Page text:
Football and politics. One’s an over-hyped game filled with preening prima-donnas, petty rivalries and players who rarely let loyalty to the team stand in the way of personal ambition. And – you’re ahead of me, aren’t you? – football’s not much better.
This week, two big stories have dominated the news: the resignation of Boris Johnson, and England beating Austria in the opening game of Euro 2022.
What better way to mark the dovetailing of these two moments of national import than by going to a Euro 2022 fan park and asking supporters there: who should be our next prime minister?
Might Rishi Sunak make a good match captain? How would Tom Tugendhat cope with the opposition up him? Could Theresa May – surely not? – have one more season left in her?
“Do we have to have any of them?” asked 24-year-old Sadie Wilson at the Sheffield fan festival on Saturday evening. “This will be the third Tory prime minister we’ve had who wasn’t voted in [initially]. They talk of integrity. If they had any, they’d have a general election.”
Could she not think of a single Conservative she wouldn’t mind running the country?
“Probably the least competent so that Labour wins next time,” she decided after a moment.
In a red, urban stronghold on a Saturday evening this view was probably to be expected. Safe to say there’s won’t be huge cross-over between the 100,000(ish) Tory members who get to decide the new prime minister and the people here, at the city’s Devonshire Green, drinking, dancing and attempting the crossbar challenge. Especially so since thousands of them were Swedish and Dutch visitors – here for their countries’ late evening game in the city.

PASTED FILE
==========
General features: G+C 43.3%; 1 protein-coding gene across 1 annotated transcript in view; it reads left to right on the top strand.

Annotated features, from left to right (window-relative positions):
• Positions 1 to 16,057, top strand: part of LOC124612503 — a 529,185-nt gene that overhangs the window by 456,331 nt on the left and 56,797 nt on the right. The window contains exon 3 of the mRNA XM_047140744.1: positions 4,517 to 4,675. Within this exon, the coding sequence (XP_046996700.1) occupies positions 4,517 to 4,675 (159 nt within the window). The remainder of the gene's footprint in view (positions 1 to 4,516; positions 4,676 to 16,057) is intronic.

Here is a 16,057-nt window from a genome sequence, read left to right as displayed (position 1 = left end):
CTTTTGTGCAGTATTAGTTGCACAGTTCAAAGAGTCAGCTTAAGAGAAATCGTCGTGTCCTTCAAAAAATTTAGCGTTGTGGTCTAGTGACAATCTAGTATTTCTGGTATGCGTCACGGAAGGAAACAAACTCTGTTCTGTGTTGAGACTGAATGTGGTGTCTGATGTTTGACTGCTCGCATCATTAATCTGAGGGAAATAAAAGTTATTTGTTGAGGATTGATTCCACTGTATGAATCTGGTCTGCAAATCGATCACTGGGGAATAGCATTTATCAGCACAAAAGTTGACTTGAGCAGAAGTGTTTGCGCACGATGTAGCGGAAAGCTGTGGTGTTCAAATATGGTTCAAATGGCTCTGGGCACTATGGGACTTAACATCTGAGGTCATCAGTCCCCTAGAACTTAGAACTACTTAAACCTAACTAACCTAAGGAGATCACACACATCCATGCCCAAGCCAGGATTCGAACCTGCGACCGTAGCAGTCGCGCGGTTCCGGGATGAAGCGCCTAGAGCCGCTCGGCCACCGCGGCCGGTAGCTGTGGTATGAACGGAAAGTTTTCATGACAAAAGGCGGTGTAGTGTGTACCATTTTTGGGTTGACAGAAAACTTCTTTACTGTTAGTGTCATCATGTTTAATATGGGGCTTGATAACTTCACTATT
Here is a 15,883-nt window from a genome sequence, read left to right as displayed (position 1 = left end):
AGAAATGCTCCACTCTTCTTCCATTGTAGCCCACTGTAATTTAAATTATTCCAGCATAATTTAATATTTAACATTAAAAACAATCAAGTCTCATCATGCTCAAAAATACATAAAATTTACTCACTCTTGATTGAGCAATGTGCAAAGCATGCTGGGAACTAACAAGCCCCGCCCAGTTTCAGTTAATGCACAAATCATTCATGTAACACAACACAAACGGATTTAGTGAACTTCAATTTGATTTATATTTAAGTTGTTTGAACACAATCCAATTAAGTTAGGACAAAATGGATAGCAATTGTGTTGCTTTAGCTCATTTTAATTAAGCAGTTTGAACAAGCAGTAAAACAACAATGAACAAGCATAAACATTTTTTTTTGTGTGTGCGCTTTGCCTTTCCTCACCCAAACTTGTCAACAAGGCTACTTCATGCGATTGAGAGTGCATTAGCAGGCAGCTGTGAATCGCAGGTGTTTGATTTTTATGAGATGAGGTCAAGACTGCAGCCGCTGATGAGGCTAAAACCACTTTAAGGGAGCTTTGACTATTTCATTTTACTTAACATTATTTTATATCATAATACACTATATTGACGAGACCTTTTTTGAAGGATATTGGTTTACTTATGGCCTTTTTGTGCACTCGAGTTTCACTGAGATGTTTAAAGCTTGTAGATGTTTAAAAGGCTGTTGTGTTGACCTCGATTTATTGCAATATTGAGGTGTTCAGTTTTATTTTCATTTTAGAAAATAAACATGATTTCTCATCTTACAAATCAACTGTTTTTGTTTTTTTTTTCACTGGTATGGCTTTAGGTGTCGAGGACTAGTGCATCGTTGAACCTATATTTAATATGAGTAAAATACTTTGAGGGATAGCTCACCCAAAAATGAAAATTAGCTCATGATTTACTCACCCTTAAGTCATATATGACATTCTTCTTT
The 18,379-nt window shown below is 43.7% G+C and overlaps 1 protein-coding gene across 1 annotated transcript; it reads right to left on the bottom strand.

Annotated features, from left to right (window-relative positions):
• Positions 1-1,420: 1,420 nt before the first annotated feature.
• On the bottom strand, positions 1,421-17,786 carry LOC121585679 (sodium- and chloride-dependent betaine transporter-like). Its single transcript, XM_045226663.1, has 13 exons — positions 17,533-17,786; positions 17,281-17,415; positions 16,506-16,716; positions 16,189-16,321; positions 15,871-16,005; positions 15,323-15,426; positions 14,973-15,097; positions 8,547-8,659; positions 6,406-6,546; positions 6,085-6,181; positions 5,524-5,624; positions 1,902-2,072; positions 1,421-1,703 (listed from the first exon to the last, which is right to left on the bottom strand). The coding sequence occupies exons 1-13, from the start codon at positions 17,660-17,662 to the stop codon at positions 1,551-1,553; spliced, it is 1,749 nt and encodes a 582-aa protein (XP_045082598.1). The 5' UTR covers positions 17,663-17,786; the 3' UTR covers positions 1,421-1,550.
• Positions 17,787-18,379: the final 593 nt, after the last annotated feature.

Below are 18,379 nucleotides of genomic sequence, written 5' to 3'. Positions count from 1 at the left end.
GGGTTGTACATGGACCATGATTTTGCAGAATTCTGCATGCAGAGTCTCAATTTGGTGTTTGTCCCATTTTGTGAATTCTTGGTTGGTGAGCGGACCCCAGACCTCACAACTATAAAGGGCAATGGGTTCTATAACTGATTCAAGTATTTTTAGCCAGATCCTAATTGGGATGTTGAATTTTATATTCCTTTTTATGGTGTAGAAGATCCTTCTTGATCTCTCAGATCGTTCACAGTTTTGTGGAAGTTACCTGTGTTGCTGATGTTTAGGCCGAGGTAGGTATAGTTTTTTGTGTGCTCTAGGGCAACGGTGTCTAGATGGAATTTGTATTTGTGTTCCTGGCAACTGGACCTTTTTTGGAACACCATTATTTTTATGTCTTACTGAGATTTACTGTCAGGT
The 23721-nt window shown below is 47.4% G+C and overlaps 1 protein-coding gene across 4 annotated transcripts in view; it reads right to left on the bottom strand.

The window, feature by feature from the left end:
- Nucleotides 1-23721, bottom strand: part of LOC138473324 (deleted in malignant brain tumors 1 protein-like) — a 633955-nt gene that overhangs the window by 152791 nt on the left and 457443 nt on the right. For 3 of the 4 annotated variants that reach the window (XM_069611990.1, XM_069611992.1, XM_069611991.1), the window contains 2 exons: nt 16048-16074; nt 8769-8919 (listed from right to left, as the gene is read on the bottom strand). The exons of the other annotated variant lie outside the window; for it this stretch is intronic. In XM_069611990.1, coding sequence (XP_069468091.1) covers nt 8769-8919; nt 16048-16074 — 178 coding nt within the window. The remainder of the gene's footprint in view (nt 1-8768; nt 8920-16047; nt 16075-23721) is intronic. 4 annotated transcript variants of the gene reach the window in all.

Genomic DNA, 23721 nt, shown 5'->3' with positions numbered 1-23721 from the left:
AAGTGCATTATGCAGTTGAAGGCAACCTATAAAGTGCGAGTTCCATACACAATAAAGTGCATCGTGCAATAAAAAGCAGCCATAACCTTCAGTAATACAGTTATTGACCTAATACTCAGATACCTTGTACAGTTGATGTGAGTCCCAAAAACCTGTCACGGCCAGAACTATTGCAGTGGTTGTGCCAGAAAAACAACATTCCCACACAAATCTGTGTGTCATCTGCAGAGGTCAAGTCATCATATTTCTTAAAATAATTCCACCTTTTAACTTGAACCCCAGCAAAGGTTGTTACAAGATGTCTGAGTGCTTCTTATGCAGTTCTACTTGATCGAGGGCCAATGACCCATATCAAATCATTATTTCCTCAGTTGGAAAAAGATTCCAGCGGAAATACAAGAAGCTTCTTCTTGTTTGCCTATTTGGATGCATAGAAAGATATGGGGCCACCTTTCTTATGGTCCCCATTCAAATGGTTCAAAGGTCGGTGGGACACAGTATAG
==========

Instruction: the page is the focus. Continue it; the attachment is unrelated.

But even taking that into account the lack of positive cut through of any of the candidates was telling. Some might argue it raises questions about the quality of the front runners.
“I don’t know much about any of them and those I do, I don’t particularly like,” said Rebecca Brown, a 44-year-old sales worker, taking aim in particular at Priti Patel. “What’s Rwanda all about? I say keep the immigrants here and send her over there. Good riddance.”
Her friend, Sharna Mulholland – a single mother-of-two and Labour voter – had concerns about the cost-of-living crisis. “Which one of them is going to solve that?” the 31-year-old asked. “Because I’ve heard them talking about tax cuts for the rich and I don’t know much about it but I don’t see how that benefits most of the country right now. People need help. If energy prices go up again in winter – can you imagine?”
On paper, of course, the so-called big beasts – Liz Truss, Nadhim Zahawi, Jeremy Hunt – look to be the favourites. But, as Brian Clough didn’t quite say: politics isn’t played on paper, it’s played in the tea rooms, private offices and WhatsApp groups of Westminster.
For Rob Morris, an e-commerce furniture seller, someone who could bring some calm after the chaos of the Johnson years was essential. He’d voted Labour in 2019 but had gone Tory in the past, and could, he thought, conceivably be won back in the future.
“I don’t mind Rishi Sunak too much,” the 45-year-old said. “He seems very measured, very professional.” A bite of his burrito. “And he has the advantage of not being someone like Liz Truss or Nadine Dorries.”
Like others, he felt there should be a general election relatively soon after a new leader was picked. “There’s no mandate if you don’t put it out to the people,” he said.
A few feet away, financial advisor Neil Higgingbotham had given it some thought and decided there was only one man for the job: “Andy Burnham,” he declared.
Wait, what? He’s not a Conservative and he’s not even an MP.
“That’s right,” the 48-year-old said. “But he’s still the best potential prime minister this country has. He gets it, and he has answers.”
Of the Tories, though? “I think a clean sweep is needed,” came the reply. “Maybe the defence lad [Tom Tugendhat]. He’d be a fresh face which I think would help. New ideas. A lot those in there now – they’ve all been tarred by being [associated with Johnson].”
Here in the fan park, it seemed the verdict was inconclusive but then perhaps that was to be expected. Politics, as they sort of say, is a funny old game.